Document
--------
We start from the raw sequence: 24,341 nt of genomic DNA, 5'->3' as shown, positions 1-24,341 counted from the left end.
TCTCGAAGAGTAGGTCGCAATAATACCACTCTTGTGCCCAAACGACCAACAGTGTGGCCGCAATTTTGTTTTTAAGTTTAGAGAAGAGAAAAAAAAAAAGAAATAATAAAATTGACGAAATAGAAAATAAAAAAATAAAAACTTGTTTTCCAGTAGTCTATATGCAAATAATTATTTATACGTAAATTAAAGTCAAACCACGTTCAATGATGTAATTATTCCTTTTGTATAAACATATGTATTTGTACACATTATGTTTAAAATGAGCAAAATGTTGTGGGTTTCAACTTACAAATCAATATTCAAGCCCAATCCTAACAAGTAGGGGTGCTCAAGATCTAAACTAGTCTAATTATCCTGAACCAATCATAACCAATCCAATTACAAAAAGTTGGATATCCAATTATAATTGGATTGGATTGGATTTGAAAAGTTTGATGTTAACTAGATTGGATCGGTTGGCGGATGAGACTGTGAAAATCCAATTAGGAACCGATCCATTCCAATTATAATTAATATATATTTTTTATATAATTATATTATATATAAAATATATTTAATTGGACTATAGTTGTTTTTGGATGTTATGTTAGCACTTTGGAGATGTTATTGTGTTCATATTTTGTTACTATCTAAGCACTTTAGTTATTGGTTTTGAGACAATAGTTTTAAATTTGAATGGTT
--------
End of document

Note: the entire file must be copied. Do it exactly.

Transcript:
We start from the raw sequence: 24,341 nt of genomic DNA, 5'->3' as shown, positions 1-24,341 counted from the left end.
TCTCGAAGAGTAGGTCGCAATAATACCACTCTTGTGCCCAAACGACCAACAGTGTGGCCGCAATTTTGTTTTTAAGTTTAGAGAAGAGAAAAAAAAAAAGAAATAATAAAATTGACGAAATAGAAAATAAAAAAATAAAAACTTGTTTTCCAGTAGTCTATATGCAAATAATTATTTATACGTAAATTAAAGTCAAACCACGTTCAATGATGTAATTATTCCTTTTGTATAAACATATGTATTTGTACACATTATGTTTAAAATGAGCAAAATGTTGTGGGTTTCAACTTACAAATCAATATTCAAGCCCAATCCTAACAAGTAGGGGTGCTCAAGATCTAAACTAGTCTAATTATCCTGAACCAATCATAACCAATCCAATTACAAAAAGTTGGATATCCAATTATAATTGGATTGGATTGGATTTGAAAAGTTTGATGTTAACTAGATTGGATCGGTTGGCGGATGAGACTGTGAAAATCCAATTAGGAACCGATCCATTCCAATTATAATTAATATATATTTTTTATATAATTATATTATATATAAAATATATTTAATTGGACTATAGTTGTTTTTGGATGTTATGTTAGCACTTTGGAGATGTTATTGTGTTCATATTTTGTTACTATCTAAGCACTTTAGTTATTGGTTTTGAGACAATAGTTTTAAATTTGAATGGTT